First dengue death reported in Tripura

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Tripura health department was embarrassed by the report of the first dengue death in a private hospital in Agartala on August 2, a source said on August 3.

However, health officials claimed they had no confirmation, although the hospital authority admitted that the 65-year-old patient died of dengue.

The patient, a resident of Dhanpur in Sonamura under Sepahijala district, had been suffering from a high fever and loose motion since July 27. He fell unconscious, and his body temperature was abnormally high, said the deceased’s son.

After primary treatment at Dhanpur Hospital, the patient was taken to Sonamura Hospital, where he was diagnosed with dengue. He was immediately admitted to the Tripura Medical College hospital, but his health condition continued to deteriorate for the next two days.

“As we saw no improvement in his health, we shifted him to a private hospital. They tried hard but could not save his life,” the patient’s son said. He alleged that the specialist doctors did not attend the patient at the medical college despite his symptoms indicating an emergency.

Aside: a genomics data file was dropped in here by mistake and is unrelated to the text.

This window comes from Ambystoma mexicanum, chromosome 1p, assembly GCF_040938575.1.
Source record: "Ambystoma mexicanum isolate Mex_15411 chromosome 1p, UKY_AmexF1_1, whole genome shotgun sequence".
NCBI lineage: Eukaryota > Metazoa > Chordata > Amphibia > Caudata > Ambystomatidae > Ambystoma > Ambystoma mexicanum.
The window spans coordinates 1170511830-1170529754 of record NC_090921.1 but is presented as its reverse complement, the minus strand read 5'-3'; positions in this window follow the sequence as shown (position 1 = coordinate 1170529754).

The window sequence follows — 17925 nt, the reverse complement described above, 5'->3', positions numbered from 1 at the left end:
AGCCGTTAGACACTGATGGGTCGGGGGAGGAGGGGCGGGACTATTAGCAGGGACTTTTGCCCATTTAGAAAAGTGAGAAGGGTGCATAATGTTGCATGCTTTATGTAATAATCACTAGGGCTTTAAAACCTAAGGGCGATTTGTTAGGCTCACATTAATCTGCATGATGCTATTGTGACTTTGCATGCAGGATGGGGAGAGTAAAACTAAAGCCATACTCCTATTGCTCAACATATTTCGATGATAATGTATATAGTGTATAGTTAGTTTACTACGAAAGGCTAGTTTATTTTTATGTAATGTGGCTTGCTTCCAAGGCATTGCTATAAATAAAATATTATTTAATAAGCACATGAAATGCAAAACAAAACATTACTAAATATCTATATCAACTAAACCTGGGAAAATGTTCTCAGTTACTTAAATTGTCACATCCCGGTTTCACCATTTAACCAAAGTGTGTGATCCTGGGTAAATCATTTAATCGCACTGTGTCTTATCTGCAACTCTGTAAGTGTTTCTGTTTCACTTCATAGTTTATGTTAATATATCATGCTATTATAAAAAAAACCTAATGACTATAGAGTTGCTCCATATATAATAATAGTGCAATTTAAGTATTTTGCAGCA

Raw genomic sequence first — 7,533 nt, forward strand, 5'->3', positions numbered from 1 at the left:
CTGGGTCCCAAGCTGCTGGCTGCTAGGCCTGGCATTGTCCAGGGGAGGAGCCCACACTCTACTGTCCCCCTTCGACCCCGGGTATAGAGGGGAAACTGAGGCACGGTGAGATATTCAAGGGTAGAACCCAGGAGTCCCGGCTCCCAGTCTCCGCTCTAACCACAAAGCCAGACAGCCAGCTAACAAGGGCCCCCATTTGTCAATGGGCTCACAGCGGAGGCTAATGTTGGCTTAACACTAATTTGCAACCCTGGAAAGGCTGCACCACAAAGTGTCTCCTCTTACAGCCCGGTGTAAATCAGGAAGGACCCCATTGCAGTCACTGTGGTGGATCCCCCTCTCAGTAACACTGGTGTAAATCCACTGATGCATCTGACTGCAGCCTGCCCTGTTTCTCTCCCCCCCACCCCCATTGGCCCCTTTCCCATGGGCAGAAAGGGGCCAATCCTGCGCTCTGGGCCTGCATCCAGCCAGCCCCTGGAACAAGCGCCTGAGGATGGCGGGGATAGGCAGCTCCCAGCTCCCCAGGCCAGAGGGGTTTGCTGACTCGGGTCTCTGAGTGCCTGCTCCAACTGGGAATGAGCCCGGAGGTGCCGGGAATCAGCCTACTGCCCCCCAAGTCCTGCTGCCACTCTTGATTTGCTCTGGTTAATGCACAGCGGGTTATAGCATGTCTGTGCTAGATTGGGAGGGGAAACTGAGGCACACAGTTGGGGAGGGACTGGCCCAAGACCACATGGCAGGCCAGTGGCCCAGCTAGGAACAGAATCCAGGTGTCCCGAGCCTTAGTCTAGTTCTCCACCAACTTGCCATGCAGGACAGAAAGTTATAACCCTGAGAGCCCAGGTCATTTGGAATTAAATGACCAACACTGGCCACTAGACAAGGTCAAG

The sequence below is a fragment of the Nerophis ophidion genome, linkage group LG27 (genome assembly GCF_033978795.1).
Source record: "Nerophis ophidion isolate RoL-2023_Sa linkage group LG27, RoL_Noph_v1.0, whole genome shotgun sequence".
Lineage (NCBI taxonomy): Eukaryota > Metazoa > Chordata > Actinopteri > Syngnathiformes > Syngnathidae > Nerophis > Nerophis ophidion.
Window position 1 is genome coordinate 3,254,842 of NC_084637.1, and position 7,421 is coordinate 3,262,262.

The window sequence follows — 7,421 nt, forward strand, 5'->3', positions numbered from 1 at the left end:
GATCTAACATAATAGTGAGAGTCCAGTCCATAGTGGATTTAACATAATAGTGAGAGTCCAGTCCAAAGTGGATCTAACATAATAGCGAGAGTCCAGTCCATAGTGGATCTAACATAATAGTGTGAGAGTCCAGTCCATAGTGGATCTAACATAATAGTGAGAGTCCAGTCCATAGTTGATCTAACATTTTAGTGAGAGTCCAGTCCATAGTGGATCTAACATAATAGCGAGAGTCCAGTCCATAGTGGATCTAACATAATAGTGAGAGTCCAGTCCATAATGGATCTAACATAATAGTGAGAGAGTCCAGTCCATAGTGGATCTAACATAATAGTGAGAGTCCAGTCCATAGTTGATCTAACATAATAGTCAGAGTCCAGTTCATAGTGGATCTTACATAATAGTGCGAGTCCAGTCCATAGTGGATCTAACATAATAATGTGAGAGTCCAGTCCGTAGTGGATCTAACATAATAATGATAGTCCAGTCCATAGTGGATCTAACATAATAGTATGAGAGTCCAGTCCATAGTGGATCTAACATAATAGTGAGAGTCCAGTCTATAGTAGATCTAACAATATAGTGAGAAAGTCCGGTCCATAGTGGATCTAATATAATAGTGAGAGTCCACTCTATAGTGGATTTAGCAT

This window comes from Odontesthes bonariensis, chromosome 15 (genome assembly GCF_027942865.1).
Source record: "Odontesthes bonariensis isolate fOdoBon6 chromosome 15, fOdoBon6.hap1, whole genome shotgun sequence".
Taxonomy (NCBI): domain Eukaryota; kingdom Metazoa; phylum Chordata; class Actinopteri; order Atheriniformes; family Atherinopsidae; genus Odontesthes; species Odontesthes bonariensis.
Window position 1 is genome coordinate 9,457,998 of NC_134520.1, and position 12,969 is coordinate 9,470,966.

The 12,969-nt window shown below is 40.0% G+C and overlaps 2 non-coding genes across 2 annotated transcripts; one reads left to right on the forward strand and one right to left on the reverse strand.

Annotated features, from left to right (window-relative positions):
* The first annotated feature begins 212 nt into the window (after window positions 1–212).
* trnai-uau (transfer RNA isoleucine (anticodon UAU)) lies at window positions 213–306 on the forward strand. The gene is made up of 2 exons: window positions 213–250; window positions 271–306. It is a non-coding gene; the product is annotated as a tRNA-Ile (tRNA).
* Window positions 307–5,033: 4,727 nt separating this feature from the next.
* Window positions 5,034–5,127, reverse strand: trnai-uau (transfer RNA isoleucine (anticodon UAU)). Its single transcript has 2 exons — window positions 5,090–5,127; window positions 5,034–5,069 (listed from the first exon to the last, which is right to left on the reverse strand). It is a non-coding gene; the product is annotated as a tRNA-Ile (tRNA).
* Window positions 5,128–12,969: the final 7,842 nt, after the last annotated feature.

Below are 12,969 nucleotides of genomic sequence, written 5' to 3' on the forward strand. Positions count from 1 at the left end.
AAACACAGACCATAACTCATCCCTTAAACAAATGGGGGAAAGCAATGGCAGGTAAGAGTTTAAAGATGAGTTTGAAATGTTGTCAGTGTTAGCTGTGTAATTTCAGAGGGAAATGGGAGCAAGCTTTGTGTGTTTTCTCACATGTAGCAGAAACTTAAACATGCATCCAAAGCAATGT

According to the report, as many as 37 people infected with dengue have been undergoing treatment at the Agartala Government Medical College, while a large number of patients have been admitted to local hospitals in Sonamura.

The Tripura government has already made dengue testing mandatory for all Bangladeshi nationals coming to the state.

The health department has organised health camps in each of the villages in the affected areas of Sonamura and deployed additional doctors with medical aid to deal with the situation, said health secretary Debashis Basu.

“We have directed the health extension workers to go for extensive door-to-door inspection on the status of the people suffering from fever. The advisory has been issued across the state to reach the hospital if anybody feels feverish or has related ailments,” the health official added.

The department has distributed a large number of mosquito nets in the affected villages of Sonamura and advised the people to use mosquito nets even during the daytime when they go to sleep. The villages of Bangladesh, on the other side of Sonamura, have also reported a spurt of dengue recently, and it was believed that cross-border mosquito movement might be the reason for the spread on the Indian side.

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